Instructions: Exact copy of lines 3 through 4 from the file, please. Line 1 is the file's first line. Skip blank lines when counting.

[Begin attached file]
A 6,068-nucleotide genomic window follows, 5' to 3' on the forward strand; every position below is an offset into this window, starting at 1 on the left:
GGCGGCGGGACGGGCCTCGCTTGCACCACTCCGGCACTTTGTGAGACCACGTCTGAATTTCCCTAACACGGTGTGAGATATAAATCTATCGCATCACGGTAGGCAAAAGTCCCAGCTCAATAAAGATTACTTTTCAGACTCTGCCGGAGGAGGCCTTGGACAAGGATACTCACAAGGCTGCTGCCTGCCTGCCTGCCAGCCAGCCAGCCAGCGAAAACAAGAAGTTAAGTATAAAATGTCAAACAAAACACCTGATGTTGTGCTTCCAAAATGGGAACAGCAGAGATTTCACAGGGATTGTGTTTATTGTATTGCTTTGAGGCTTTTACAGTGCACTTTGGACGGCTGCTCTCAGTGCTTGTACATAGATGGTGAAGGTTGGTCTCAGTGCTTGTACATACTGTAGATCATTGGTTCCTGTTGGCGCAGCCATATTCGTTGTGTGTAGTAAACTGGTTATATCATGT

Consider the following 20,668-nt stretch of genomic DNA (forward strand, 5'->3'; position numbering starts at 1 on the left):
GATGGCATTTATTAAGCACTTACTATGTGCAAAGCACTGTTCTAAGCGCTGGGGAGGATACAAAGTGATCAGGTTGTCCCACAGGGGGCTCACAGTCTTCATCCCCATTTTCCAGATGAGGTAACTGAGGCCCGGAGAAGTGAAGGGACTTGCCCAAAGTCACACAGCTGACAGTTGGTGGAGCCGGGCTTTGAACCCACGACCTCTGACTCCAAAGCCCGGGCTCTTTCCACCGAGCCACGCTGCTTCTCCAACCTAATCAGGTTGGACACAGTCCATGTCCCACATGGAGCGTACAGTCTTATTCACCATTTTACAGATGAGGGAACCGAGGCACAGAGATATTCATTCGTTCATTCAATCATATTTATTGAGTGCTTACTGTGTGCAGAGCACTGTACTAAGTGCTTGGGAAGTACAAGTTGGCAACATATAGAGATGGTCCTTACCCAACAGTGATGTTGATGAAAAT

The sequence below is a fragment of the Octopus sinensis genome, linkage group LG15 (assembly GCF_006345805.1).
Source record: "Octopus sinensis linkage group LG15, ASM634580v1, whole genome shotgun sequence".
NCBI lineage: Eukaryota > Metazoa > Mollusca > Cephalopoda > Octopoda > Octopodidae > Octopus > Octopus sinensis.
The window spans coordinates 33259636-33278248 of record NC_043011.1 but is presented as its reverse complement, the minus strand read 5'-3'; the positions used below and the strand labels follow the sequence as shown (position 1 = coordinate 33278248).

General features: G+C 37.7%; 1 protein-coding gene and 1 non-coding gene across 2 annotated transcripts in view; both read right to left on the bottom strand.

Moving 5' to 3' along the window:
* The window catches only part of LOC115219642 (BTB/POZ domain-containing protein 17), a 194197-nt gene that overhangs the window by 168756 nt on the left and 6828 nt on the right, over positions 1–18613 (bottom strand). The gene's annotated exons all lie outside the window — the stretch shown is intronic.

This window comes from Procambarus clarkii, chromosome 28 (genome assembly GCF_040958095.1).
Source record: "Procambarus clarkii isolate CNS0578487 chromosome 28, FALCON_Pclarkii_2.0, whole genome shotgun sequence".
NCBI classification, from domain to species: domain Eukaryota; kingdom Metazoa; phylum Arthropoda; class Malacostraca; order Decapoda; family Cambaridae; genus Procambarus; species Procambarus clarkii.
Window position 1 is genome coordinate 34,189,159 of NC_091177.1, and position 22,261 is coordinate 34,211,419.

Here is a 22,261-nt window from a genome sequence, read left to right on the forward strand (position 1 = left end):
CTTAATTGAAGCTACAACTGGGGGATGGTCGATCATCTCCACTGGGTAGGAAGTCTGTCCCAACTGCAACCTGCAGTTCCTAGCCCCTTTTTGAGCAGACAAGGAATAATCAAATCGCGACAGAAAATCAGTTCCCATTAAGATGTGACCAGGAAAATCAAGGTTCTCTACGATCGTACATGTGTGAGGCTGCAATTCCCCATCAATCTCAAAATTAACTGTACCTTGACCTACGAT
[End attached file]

Consider the following 20,668-nt stretch of genomic DNA (forward strand, 5'->3'; position numbering starts at 1 on the left):
GATGGCATTTATTAAGCACTTACTATGTGCAAAGCACTGTTCTAAGCGCTGGGGAGGATACAAAGTGATCAGGTTGTCCCACAGGGGGCTCACAGTCTTCATCCCCATTTTCCAGATGAGGTAACTGAGGCCCGGAGAAGTGAAGGGACTTGCCCAAAGTCACACAGCTGACAGTTGGTGGAGCCGGGCTTTGAACCCACGACCTCTGACTCCAAAGCCCGGGCTCTTTCCACCGAGCCACGCTGCTTCTCCAACCTAATCAGGTTGGACACAGTCCATGTCCCACATGGAGCGTACAGTCTTATTCACCATTTTACAGATGAGGGAACCGAGGCACAGAGATATTCATTCGTTCATTCAATCATATTTATTGAGTGCTTACTGTGTGCAGAGCACTGTACTAAGTGCTTGGGAAGTACAAGTTGGCAACATATAGAGATGGTCCTTACCCAACAGTGATGTTGATGAAAAT